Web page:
Supplement consumption patterns are changing – how much?

Let’s face it. There’s no rule book for this current situation. We are experiencing unprecedented change in society across so many aspects of life and society. Behaviors are changing – with some of these changes likely to stick, others will be fleeting and give way to new norms, practices and habits. All data groups are digging deeply to get that crystal ball right, to determine which trends will prevail longer term.

During the past three months I have spoken with many business leaders in our industry discussing a disruptive yet strong March, in some cases a record-breaking April, and a strong May. While it is true that we have seen some flattening in some categories, in general, our supplement industry is being buoyed by a health halo that is expected to last for some time. In fact, Nutrition Business Journal has more than doubled its supplement sales forecasted growth for 2020—NBJ’s current forecast is 12.1% growth which is the most since 1997 when the dietary supplement industry was in its infancy.

We know for certain that lifestyles have changed. People have stayed home through lockdowns around the world, shopping and spending habits have shifted, concern for personal and family health has grown significantly. We would expect, therefore, to see the population consuming dietary (food) supplements to be increasing during this challenging time, right?  Wouldn’t most people be taking more supplements and paying more attention? Sometimes, though, we forget that we live so close to those likeminded within the population that we have self-selected our close community with similar beliefs. If we poll our friends and colleagues, we’ll get a higher response rate, and that’s in fact what happened. Our internal poll showed almost 100% taking more or paying more attention. That led us to investigate more.

Trust Transparency started monitoring searches and behaviors in the US, and most recently, in the UK, regarding supplement consumption patterns. Figure 1 below is a snapshot over the past 3 months of google searches comparing the terms ‘supplements’ and ‘immunity’. It’s clear that supplements searches have remained steady throughout the past 3 months, while immunity searches spiked, then drifted lower, but are still oscillating around a higher average, presumably, we think, for the next few months as awareness of the association between immunity and wellness remains strong.

Red = Supplements Blue = Immunity

Also using Google, Trust Transparency Center conducted a survey a few weeks ago across consumers in both the UK and US, asking the question: “Which best describes your current behavior with regard to consuming dietary supplements?’ In both countries, between 55 and 60% of consumers stated that their consistency has not changed. On the flip side, this meant that 40 to 45% changed their behavior, in the US, 17% noting that they were taking supplements more consistently, followed by 12% observing that they were taking higher doses of their supplements. A further 7% took more supplements, with 5% taking higher doses.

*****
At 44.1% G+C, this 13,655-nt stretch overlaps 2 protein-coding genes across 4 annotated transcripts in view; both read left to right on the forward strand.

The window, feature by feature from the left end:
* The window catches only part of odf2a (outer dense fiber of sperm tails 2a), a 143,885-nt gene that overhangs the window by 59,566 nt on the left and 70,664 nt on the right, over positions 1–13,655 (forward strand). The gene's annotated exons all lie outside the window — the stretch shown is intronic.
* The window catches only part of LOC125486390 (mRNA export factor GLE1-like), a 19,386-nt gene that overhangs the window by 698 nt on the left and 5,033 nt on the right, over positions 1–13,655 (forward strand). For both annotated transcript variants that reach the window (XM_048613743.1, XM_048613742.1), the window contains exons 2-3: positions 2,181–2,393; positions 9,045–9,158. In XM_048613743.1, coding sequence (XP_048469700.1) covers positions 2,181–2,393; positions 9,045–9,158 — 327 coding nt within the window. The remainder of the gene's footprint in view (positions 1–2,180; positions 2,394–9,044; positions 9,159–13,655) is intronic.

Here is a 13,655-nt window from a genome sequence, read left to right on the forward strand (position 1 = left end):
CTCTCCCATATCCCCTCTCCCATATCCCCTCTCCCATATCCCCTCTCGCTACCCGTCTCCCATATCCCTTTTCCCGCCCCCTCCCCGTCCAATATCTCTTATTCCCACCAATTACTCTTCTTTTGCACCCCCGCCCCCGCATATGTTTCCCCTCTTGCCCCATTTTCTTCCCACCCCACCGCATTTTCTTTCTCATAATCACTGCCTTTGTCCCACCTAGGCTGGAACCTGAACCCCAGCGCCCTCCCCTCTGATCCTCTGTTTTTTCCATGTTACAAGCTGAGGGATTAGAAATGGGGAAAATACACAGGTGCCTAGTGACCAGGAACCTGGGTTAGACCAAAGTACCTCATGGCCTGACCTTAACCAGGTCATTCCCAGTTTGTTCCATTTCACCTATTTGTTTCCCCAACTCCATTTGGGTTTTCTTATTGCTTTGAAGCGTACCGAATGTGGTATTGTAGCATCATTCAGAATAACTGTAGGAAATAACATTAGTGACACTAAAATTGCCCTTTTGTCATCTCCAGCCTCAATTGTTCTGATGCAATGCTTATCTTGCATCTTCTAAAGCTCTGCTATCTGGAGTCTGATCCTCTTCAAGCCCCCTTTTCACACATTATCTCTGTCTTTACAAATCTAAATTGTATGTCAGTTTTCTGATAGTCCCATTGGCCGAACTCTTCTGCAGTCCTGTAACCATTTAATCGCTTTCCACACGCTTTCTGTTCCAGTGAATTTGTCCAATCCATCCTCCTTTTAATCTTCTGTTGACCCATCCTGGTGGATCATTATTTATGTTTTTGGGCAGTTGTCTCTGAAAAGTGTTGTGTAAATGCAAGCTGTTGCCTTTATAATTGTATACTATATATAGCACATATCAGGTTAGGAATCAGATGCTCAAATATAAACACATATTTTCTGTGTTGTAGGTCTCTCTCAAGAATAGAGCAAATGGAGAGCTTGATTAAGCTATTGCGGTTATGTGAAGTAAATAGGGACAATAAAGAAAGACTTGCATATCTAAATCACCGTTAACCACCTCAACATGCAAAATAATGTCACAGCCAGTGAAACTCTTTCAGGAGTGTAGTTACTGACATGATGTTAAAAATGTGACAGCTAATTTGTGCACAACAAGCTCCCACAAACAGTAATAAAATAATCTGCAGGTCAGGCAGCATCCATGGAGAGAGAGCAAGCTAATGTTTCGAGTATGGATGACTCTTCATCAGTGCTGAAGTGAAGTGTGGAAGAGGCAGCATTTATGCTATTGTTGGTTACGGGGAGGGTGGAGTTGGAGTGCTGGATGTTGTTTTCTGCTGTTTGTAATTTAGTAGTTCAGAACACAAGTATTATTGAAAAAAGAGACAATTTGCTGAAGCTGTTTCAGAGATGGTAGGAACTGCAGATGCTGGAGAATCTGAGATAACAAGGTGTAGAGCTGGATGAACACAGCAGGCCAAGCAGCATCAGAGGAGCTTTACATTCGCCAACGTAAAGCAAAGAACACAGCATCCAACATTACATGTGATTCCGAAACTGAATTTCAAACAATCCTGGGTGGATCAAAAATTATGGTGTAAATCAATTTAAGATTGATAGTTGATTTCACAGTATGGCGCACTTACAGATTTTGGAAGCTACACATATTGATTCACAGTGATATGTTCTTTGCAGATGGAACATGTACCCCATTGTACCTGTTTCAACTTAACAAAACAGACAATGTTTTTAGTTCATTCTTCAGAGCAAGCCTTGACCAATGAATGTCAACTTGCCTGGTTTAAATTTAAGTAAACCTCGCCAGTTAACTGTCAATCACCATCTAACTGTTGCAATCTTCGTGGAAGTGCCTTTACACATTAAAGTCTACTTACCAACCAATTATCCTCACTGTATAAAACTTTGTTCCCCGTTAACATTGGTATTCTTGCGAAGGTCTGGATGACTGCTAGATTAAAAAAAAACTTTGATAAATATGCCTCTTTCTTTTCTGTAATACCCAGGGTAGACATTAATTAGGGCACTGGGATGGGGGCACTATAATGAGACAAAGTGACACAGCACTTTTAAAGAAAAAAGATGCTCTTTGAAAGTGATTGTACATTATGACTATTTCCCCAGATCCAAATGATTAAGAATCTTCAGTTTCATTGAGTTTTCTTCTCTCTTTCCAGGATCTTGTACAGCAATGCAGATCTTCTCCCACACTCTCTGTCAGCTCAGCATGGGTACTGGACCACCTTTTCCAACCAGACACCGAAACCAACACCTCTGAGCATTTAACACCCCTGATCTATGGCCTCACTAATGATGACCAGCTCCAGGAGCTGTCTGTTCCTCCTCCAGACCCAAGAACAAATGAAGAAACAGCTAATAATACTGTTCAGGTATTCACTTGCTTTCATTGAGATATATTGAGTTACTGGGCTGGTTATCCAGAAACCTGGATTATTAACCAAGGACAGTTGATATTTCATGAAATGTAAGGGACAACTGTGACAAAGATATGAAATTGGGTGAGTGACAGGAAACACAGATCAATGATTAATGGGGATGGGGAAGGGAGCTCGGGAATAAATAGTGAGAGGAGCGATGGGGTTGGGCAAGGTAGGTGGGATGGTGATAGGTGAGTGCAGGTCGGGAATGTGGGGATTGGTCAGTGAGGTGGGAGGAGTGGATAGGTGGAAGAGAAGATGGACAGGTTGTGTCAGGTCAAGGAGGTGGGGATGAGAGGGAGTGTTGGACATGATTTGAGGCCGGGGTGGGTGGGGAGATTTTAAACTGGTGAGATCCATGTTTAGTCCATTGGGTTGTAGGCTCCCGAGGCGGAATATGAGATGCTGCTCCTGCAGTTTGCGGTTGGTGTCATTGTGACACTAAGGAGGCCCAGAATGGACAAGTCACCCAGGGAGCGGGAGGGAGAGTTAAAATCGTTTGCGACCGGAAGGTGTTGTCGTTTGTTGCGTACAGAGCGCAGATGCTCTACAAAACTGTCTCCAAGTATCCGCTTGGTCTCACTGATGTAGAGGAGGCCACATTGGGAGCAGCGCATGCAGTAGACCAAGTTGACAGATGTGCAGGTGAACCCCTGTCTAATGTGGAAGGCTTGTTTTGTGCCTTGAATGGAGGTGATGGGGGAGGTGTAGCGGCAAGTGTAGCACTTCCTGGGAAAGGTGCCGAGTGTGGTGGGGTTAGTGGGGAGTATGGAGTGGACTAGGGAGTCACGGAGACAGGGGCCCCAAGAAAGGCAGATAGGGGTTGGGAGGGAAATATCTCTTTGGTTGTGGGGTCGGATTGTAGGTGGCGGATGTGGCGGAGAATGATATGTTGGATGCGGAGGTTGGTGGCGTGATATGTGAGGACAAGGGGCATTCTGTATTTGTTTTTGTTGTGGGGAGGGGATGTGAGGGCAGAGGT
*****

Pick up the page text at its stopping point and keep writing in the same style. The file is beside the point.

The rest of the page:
In the UK, 12% of consumers said they were taking their supplements more consistently, with an equal number describing taking higher doses. 10% of UK consumers said they were taking more supplements, with 8% describing taking higher doses.

These findings are significant, in that one of the challenges of generating increasing consumption has always been compliance; it should be no surprise that we are seeing some messaging reflecting this new observation and behavior. In the US females were twice as likely to report higher consistency, while in the UK, females and males were pretty much equal.

Predictably, younger respondents took more supplements or higher doses, in both the US and UK, with older demographics paying more attention to the supplements they took, rather than higher consumption levels.

It remains to be seen what sticks from current patterns of behavior. Things are changing weekly in so many actions and activities, and a huge unknown is the lasting effect of access to capital, disposable income, jobs and insurance. These factors will all play out across the various demographics, but a health halo is buoying our market, and for that reason, we are collectively doing better than we might. Many categories are seeing success, not only immunity with success in adaptogens, stress, sleep and other general wellness categories showing that much of the market creating diligence over the past decade plus has worked.

In the recession of a decade ago, dietary supplements out-performed many CPG categories. Although the current situation id dramatically different, history to some extent is repeating itself. The health halo appears to be real.

~Len

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